Wednesday, July 18, 2012

Shakman Begat Simpson - Corruption, or What's in Your Wallet?

Corruption!  Like household mold, the very thought of it sends crowds of folks scurrying for the last boat out.  Corruption, like house-hold mold Stachybotrys (chartarum/atra), allows panels of experts to prove with scientific certainty that "it must be!" even though only in court is that true.  Science finds it very hard, if not impossible,  to prove a negative, but judges do so all the time.  The mold epidemic grew out of the hysteria of early 1990's in the Cleveland era, when insurers were brought to court and forced to pay huge damages to folks who purchased homes where molds were detected - causing them life-threatening harm.  The Center for Disease Control (CDC) needed back off the Cleveland hysteria - toxic mold just ain't*  Nevertheless, lawyers find judges and judges make judgments.

Only in court can one prove a negative, to wit,  Michael Shakman :

Shakman filed suit against the Democratic Organization of Cook County, arguing that the patronage system put nonorganized candidates and their supporters at an illegal and unconstitutional disadvantage. Politicians could hire, fire, promote, transfer—in essence, punish—employees for not supporting the system, or more particularly, a certain politician. The suit also argued that political patronage wasted taxpayer money because public employees, while at work, would often be forced to campaign for political candidates.
In 1972, after an exhaustive court procedure and much negotiating, the parties reached an agreement prohibiting politically motivated firings, demotions, transfers, or other punishment of government employees. A 1979 ruling led to a court order in 1983 that made it unlawful to take any political factor into account in hiring public employees (with exceptions for positions such as policy making). Those decisions along with companion consent judgments—collectively called the Shakman decrees—are binding on more than 40 city and statewide offices. Encyclopedia of Chicago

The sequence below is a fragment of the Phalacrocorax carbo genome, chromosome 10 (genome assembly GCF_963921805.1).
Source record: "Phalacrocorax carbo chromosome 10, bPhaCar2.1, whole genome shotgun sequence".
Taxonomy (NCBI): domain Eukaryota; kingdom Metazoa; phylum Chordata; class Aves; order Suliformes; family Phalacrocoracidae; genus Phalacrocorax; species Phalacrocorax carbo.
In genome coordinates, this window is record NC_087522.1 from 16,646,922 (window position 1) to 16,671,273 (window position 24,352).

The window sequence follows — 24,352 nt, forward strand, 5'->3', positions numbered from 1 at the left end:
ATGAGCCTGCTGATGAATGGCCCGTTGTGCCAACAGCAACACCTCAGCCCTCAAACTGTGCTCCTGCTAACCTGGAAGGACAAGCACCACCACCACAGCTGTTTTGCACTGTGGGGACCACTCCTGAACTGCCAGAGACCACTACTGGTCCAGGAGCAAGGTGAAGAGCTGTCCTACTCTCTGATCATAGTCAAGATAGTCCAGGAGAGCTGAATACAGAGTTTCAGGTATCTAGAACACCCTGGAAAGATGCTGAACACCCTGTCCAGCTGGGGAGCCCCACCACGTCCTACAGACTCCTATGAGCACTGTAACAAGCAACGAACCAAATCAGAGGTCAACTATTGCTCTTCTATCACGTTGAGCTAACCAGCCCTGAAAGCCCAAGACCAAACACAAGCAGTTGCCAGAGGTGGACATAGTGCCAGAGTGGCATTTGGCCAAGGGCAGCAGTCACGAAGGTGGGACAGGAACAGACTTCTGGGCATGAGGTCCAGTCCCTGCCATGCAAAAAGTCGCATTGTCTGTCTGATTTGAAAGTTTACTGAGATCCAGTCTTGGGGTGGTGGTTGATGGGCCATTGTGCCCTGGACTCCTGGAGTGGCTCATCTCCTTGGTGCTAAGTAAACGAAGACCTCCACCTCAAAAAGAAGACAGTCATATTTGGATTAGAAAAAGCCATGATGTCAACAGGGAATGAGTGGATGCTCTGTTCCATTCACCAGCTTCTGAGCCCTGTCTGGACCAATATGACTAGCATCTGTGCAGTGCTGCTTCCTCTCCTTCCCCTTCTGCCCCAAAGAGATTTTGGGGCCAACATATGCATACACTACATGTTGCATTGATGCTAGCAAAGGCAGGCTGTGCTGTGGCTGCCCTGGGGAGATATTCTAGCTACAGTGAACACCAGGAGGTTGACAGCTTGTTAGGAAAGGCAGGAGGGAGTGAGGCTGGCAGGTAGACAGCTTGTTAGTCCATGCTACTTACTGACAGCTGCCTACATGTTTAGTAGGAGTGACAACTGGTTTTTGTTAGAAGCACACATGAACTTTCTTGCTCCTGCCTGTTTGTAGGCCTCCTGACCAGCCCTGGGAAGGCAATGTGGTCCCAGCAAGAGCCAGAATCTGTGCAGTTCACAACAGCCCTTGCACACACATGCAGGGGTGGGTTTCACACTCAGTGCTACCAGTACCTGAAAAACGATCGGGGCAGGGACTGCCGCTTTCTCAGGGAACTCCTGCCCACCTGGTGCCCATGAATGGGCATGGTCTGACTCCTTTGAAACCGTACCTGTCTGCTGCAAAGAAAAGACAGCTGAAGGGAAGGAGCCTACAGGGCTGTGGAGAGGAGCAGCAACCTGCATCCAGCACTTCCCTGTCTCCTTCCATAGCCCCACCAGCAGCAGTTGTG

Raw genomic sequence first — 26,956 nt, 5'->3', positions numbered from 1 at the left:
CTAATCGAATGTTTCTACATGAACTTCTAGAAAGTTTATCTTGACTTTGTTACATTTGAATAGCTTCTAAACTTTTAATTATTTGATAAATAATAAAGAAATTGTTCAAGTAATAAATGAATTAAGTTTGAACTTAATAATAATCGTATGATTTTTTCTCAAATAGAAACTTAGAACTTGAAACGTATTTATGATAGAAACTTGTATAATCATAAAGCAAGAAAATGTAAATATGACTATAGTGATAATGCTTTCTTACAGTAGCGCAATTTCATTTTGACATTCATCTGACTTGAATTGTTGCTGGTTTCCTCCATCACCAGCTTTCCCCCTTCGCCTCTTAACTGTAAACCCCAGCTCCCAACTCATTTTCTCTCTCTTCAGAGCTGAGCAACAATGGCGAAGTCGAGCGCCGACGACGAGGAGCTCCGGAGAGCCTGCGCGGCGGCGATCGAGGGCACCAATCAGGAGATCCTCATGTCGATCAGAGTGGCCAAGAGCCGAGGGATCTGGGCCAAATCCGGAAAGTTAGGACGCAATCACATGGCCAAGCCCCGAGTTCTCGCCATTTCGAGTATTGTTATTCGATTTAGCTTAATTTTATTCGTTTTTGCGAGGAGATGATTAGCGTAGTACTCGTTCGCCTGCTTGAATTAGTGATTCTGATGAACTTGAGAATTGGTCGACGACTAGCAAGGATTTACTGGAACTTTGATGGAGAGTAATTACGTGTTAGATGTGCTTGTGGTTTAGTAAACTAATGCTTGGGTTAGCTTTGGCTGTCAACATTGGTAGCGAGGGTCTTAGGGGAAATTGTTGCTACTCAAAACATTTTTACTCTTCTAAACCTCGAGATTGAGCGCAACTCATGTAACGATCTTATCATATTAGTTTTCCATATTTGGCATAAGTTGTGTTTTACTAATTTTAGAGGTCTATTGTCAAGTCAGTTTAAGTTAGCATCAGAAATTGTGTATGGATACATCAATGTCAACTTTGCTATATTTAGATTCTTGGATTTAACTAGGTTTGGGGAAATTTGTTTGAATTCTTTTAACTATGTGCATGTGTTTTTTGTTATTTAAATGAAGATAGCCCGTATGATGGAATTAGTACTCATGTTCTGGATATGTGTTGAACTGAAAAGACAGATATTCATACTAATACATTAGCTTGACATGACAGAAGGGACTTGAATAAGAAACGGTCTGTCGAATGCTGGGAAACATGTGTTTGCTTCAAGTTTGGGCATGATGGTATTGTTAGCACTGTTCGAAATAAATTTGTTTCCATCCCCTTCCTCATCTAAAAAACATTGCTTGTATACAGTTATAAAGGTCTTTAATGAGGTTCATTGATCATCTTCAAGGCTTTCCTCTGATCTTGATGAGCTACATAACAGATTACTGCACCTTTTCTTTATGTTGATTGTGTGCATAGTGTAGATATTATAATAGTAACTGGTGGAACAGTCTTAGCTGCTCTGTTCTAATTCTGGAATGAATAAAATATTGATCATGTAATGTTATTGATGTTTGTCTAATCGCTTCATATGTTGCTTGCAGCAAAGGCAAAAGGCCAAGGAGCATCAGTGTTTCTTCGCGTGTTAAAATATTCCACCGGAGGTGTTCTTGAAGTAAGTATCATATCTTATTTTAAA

Yea!!! Patronage Bad!!!!! The Progressive Lexicon grows like household mold! Mold is determined by climate -just the right of moisture with the right temperature and mold goes gangstah!

N.B. - Here is a political bonbon doillyed and dropped by Dan Kelley on Progressives and Patronage:

Berny Stone relates a story about dealing with a (future) Progressive politician:
I was in charge of 8 precincts with guys like Dick Elrod and Howard Carroll. I made sure everything ran smoothly in their precincts. Dick Elrod ran for Alderman and lost. But then he ran for Sheriff and won. I worked for him when he was Sheriff. For two years prior to the special election (Stone succeeded 50th Ward Alderman Jack Sperling resigned  when he was appointed to a judicial position) I was his Assistant Chief Deputy Sheriff and I handled all of the foreclosures of the office. At that time the amount of foreclosures that we had in one year we have now in a month. Dick asked me to take the job. We lived very close to each other. My specialty as a lawyer was real estate and he knew he could trust me.

In my opinion it was about picking a good qualified person. A young lawyer came to me who never handled foreclosure before so I helped him. I took him all the way through. Later I met him again when he became an Alderman, his name was Larry Bloom. I said Larry you rail against patronage but I was a patronage appointed employee and I helped you.

Yea, Patronage begat Bosses who begat Racist Bossism which begat Systemic Torture, which begat Systemic Racism, which begat Pan-Sexism, which begat Homophobic Bullies ad infinitum.

Michael $hakman and $hakman industries ( decrees, monitors, consultants, media stooges, lawyers and tax-funded panels) were the moist climate that gave us our unique Chicago brand of Progressive government. The day that Richie Daley, while in political exile circa 1980's after defeating the Shakman Decree signing Republican Bernie Carey as Cook County States Attorney:

 By what rules had the 11th Ward machine always lived? Now that Daley and company were out of power for the first time in half a century, were patronage hiring and firing no longer nice?
The Tribune wondered aloud, "How far will the 11th Ward carry its campaign for civic purity?" Suggesting that Daley embrace the Shakman ruling against political firings, the paper sneered, "Stranger things have happened, though we can't at the moment think of any."
But the strange thing did happen. Shortly before leaving office, Bernie Carey had agreed to sign a second Shakman decree. The original decree, signed by Carey in 1973, banned political firing; the new decree would ban political hiring as well. Soon after taking office, Daley became the first county official to sign the new decree. During the campaign--in which he had also come out in favor of merit selection of judges, a machine curse--he had pledged, "This office will be professional. I will not take a letter from any ward committeeman."